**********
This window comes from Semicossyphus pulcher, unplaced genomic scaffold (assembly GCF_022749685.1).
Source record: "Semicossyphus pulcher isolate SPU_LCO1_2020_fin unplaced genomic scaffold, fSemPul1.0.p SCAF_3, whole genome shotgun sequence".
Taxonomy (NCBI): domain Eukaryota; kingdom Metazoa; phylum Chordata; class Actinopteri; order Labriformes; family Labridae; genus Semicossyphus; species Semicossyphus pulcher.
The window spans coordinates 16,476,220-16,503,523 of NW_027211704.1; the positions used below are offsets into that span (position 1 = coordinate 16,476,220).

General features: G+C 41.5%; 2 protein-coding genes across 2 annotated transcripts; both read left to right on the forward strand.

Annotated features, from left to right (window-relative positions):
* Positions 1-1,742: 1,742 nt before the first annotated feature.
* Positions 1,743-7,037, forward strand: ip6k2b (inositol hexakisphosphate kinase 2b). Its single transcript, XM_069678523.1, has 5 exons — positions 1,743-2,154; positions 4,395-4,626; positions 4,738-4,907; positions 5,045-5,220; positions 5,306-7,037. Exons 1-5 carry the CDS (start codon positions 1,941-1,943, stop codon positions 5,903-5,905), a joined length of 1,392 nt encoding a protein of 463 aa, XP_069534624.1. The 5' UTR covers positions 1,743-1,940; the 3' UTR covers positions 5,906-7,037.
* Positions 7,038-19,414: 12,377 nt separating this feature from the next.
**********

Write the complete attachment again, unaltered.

This window comes from Semicossyphus pulcher, unplaced genomic scaffold (assembly GCF_022749685.1).
Source record: "Semicossyphus pulcher isolate SPU_LCO1_2020_fin unplaced genomic scaffold, fSemPul1.0.p SCAF_3, whole genome shotgun sequence".
Taxonomy (NCBI): domain Eukaryota; kingdom Metazoa; phylum Chordata; class Actinopteri; order Labriformes; family Labridae; genus Semicossyphus; species Semicossyphus pulcher.
The window spans coordinates 16,476,220-16,503,523 of NW_027211704.1; the positions used below are offsets into that span (position 1 = coordinate 16,476,220).

General features: G+C 41.5%; 2 protein-coding genes across 2 annotated transcripts; both read left to right on the forward strand.

Annotated features, from left to right (window-relative positions):
* Positions 1-1,742: 1,742 nt before the first annotated feature.
* Positions 1,743-7,037, forward strand: ip6k2b (inositol hexakisphosphate kinase 2b). Its single transcript, XM_069678523.1, has 5 exons — positions 1,743-2,154; positions 4,395-4,626; positions 4,738-4,907; positions 5,045-5,220; positions 5,306-7,037. Exons 1-5 carry the CDS (start codon positions 1,941-1,943, stop codon positions 5,903-5,905), a joined length of 1,392 nt encoding a protein of 463 aa, XP_069534624.1. The 5' UTR covers positions 1,743-1,940; the 3' UTR covers positions 5,906-7,037.
* Positions 7,038-19,414: 12,377 nt separating this feature from the next.